Referring now to FIGS. 1A and 1B, one sees a first embodiment of an interlocking shield 10 for gamma radiography. In this embodiment, typically, a single piece of tungsten is machined into first and second halves 12, 14 using wire EDM (electrical discharge machining). First half 12 includes a longitudinally-oriented indentation 15 which receives the longitudinally oriented ridge 13 of second half 14. End 40 of source path 30 (described in greater detail with respect to FIGS. 3 and 4) opens on first half 12.


An alternative embodiment is illustrated in FIGS. 2A and 2B. This embodiment has jigsaw puzzle type characteristics in the opposing portions of the outline of the first and second halves 12, 14 with first half 12 including a first protrusion 16 which tightly interlocks into second undercut recess 18 of second half 14. Likewise, second half 14 includes a second protrusion 20 which tightly interlocks into first undercut recess 22 of first half 12. The pattern creates an interlocking feature which limits the assembly to a single degree of freedom for an extremely strong assembly typically without the need for bolting the first and second halves 12, 14 to each other. This pattern also improves the radioactive shielding by allowing the use of offset overlapping joints which reduces the direct path of the gamma radiation. By the use of separate first and second halves 12, 14, the source path 30 can be machined into each half. This allows for unique source path shapes to be created typically without the need to cast the tungsten. The ability to remove and disassemble the shield allows for inspection and maintenance.


This design thereby takes advantage of the radiological shielding properties of machined tungsten while allowing maximum joint design, secure interlocking and provides the ability to machine unique source paths within the shield 10.



FIGS. 3 and 4 relate to a shield 10 with a radiological shutter mechanism 42. FIG. 3 illustrates a shield 10 (such as illustrated in FIGS. 1A and 1B), typically made of tungsten, including an S-shaped passageway forming source path 30. It is noted that due to the upward rise 36 in S-shaped passageway or source path 30, that there is no direct or straight open path (i.e., line of sight) between the first end 38 and the second end 40 of source path 30, thereby providing radiological shielding between the first and second ends 38, 40, particularly in view of the preferred tungsten composition of shield 10. FIG. 4 illustrates a radiological device 100 (engaged by a protective jacket 200 as illustrated in FIGS. 6-9), including the modified S-tube source path 30 in combination with a radiological shutter mechanism 42, typically made from tungsten, travelling vertically (in the illustrated orientation) through shaft 43 formed in source path 28. The shutter mechanism 42 is typically manually operated by screw 44 extending through the bottom surface of the shield 10 through passageway 41. The “lazy-S” source path 30 provides shielding adequate when the projector front plate or collimator assembly is attached. The shutter mechanism 42 is typically operated to provide shielding of radiological source 400 during a mode change (for example, from a projector front plate to a collimator assembly) of the gamma radiography device 100. Typically, the primary purpose of the radiological shutter mechanism 42 is to reduce gamma radiation scatter from leaving the source path 30 when the radiographer is changing the device from SCAR (small contained area radiography) mode to projector mode.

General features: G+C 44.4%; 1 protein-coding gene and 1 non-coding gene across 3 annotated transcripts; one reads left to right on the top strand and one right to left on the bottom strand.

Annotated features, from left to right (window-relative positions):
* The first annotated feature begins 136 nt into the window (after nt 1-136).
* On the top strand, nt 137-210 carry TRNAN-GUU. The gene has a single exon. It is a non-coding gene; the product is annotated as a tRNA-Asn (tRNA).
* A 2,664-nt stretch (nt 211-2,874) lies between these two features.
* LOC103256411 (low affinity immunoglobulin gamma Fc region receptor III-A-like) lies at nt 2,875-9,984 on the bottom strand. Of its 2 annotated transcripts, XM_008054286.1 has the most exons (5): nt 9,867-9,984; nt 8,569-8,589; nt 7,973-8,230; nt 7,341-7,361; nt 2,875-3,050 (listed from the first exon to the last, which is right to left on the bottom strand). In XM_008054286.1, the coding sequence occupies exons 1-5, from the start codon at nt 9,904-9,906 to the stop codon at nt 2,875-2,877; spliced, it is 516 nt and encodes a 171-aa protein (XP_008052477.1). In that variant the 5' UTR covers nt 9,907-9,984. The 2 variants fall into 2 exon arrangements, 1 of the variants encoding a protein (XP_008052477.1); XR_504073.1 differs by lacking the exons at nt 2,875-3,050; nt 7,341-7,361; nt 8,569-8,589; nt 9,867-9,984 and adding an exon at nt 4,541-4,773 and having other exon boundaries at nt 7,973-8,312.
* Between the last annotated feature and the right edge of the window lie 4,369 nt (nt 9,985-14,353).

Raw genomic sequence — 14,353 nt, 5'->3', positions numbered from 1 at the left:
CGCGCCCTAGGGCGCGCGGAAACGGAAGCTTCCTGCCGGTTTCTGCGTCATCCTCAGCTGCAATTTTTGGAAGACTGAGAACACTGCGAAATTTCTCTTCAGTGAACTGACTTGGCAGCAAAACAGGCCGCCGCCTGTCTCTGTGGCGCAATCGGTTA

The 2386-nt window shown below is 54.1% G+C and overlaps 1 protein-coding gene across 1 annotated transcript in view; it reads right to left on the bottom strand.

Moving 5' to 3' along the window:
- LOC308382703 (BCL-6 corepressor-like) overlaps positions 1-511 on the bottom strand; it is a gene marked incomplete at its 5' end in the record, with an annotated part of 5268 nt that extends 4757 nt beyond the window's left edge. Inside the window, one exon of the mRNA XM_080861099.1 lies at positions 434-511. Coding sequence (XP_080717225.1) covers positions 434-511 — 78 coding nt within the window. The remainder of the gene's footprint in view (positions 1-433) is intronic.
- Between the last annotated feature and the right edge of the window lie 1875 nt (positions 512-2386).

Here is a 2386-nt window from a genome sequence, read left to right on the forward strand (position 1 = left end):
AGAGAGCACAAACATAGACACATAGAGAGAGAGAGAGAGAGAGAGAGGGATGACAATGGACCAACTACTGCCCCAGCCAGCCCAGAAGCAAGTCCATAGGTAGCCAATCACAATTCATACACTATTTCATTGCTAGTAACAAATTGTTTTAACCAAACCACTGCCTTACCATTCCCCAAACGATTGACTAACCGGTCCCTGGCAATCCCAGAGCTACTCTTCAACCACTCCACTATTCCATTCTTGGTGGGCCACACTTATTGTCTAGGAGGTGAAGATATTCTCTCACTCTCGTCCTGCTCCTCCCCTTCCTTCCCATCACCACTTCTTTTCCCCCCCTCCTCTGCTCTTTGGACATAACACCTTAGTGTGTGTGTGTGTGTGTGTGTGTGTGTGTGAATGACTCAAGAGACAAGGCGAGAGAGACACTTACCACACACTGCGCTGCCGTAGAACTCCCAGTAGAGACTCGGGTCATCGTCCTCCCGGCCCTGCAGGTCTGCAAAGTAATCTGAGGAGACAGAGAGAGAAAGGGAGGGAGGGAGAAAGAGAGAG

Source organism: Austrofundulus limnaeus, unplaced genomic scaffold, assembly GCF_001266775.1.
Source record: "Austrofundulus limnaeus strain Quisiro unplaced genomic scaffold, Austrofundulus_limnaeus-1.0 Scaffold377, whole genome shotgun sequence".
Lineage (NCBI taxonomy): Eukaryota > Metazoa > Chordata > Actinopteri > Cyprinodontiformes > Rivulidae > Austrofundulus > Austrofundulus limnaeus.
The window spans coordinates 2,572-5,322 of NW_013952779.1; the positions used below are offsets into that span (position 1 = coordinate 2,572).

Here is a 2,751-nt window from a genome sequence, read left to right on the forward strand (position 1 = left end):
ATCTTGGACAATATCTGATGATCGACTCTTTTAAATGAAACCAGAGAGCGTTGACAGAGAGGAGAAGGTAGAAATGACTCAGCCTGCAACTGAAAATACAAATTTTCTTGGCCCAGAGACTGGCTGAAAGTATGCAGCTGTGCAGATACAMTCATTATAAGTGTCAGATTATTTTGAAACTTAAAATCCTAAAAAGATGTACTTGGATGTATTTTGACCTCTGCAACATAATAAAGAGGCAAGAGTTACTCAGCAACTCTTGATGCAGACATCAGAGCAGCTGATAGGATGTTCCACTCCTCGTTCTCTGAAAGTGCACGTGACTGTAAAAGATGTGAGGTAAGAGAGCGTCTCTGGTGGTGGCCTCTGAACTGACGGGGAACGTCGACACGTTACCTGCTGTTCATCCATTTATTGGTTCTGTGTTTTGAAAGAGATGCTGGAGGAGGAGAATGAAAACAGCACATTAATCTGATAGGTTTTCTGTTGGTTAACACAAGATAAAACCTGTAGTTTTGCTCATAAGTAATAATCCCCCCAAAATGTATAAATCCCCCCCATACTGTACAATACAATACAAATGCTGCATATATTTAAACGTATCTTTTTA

The S-shaped design, including the upward rise 36 in passageway 30, is intended to provide sufficient shielding to prevent a direct path of radiation from leaving the source path 30, such as from radiological source 400, through second end 40 of source path 30, as illustrated in FIG. 4. This in combination with the shutter mechanism 42 (during the mode change) provides an approach to shield design. The shutter mechanism 42 is used typically to provide shielding only during the mode change.


This embodiment exploits the benefits of the shielding of the SCAR assembly and the projector front plate assembly.